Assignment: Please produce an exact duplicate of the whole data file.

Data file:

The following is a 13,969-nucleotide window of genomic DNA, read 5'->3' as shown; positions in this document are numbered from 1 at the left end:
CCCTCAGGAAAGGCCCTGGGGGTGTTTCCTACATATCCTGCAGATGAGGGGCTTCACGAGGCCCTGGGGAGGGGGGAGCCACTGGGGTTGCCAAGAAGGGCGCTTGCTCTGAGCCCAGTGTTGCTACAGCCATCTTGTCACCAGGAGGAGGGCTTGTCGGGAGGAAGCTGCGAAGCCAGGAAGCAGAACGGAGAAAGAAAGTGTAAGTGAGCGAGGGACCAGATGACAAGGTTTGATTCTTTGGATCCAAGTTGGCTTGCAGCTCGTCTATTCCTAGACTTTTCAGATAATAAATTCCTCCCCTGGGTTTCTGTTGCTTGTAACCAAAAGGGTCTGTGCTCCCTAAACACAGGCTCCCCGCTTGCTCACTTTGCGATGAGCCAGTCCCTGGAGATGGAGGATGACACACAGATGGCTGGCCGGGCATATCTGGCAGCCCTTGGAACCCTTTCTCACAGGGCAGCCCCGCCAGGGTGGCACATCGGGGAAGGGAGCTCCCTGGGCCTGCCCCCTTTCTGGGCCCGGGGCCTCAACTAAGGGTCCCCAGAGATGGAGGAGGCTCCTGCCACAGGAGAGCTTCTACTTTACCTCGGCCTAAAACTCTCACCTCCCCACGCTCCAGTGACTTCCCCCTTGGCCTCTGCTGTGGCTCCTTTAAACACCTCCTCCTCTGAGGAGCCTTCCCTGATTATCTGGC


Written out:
The following is a 13,969-nucleotide window of genomic DNA, read 5'->3' as shown; positions in this document are numbered from 1 at the left end:
CCCTCAGGAAAGGCCCTGGGGGTGTTTCCTACATATCCTGCAGATGAGGGGCTTCACGAGGCCCTGGGGAGGGGGGAGCCACTGGGGTTGCCAAGAAGGGCGCTTGCTCTGAGCCCAGTGTTGCTACAGCCATCTTGTCACCAGGAGGAGGGCTTGTCGGGAGGAAGCTGCGAAGCCAGGAAGCAGAACGGAGAAAGAAAGTGTAAGTGAGCGAGGGACCAGATGACAAGGTTTGATTCTTTGGATCCAAGTTGGCTTGCAGCTCGTCTATTCCTAGACTTTTCAGATAATAAATTCCTCCCCTGGGTTTCTGTTGCTTGTAACCAAAAGGGTCTGTGCTCCCTAAACACAGGCTCCCCGCTTGCTCACTTTGCGATGAGCCAGTCCCTGGAGATGGAGGATGACACACAGATGGCTGGCCGGGCATATCTGGCAGCCCTTGGAACCCTTTCTCACAGGGCAGCCCCGCCAGGGTGGCACATCGGGGAAGGGAGCTCCCTGGGCCTGCCCCCTTTCTGGGCCCGGGGCCTCAACTAAGGGTCCCCAGAGATGGAGGAGGCTCCTGCCACAGGAGAGCTTCTACTTTACCTCGGCCTAAAACTCTCACCTCCCCACGCTCCAGTGACTTCCCCCTTGGCCTCTGCTGTGGCTCCTTTAAACACCTCCTCCTCTGAGGAGCCTTCCCTGATTATCTGGC